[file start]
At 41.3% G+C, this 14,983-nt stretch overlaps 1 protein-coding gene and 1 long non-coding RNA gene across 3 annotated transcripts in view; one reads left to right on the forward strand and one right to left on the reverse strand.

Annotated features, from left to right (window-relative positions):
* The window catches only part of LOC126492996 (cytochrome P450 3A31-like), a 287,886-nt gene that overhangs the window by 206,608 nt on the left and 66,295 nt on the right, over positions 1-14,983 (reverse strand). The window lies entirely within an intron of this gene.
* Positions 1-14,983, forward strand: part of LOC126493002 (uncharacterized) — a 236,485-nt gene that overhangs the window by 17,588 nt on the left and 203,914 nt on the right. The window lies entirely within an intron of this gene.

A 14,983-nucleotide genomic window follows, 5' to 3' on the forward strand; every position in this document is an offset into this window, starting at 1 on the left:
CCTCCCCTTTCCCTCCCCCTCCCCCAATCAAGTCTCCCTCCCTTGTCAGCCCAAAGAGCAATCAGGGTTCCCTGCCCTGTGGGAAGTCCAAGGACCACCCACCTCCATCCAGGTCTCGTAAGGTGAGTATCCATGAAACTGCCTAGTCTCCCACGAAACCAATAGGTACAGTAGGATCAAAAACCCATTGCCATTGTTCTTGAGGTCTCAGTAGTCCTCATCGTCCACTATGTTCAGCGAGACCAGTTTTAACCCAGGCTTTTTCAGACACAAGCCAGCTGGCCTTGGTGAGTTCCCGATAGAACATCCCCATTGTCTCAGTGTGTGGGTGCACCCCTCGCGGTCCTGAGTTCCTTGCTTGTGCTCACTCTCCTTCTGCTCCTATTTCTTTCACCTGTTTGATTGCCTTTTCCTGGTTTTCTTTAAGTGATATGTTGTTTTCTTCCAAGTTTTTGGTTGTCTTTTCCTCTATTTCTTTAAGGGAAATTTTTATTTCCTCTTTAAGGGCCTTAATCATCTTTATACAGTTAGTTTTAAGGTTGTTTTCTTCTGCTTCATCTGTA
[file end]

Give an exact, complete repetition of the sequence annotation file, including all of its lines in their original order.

At 41.3% G+C, this 14,983-nt stretch overlaps 1 protein-coding gene and 1 long non-coding RNA gene across 3 annotated transcripts in view; one reads left to right on the forward strand and one right to left on the reverse strand.

Annotated features, from left to right (window-relative positions):
* The window catches only part of LOC126492996 (cytochrome P450 3A31-like), a 287,886-nt gene that overhangs the window by 206,608 nt on the left and 66,295 nt on the right, over positions 1-14,983 (reverse strand). The window lies entirely within an intron of this gene.
* Positions 1-14,983, forward strand: part of LOC126493002 (uncharacterized) — a 236,485-nt gene that overhangs the window by 17,588 nt on the left and 203,914 nt on the right. The window lies entirely within an intron of this gene.

A 14,983-nucleotide genomic window follows, 5' to 3' on the forward strand; every position in this document is an offset into this window, starting at 1 on the left:
CCTCCCCTTTCCCTCCCCCTCCCCCAATCAAGTCTCCCTCCCTTGTCAGCCCAAAGAGCAATCAGGGTTCCCTGCCCTGTGGGAAGTCCAAGGACCACCCACCTCCATCCAGGTCTCGTAAGGTGAGTATCCATGAAACTGCCTAGTCTCCCACGAAACCAATAGGTACAGTAGGATCAAAAACCCATTGCCATTGTTCTTGAGGTCTCAGTAGTCCTCATCGTCCACTATGTTCAGCGAGACCAGTTTTAACCCAGGCTTTTTCAGACACAAGCCAGCTGGCCTTGGTGAGTTCCCGATAGAACATCCCCATTGTCTCAGTGTGTGGGTGCACCCCTCGCGGTCCTGAGTTCCTTGCTTGTGCTCACTCTCCTTCTGCTCCTATTTCTTTCACCTGTTTGATTGCCTTTTCCTGGTTTTCTTTAAGTGATATGTTGTTTTCTTCCAAGTTTTTGGTTGTCTTTTCCTCTATTTCTTTAAGGGAAATTTTTATTTCCTCTTTAAGGGCCTTAATCATCTTTATACAGTTAGTTTTAAGGTTGTTTTCTTCTGCTTCATCTGTA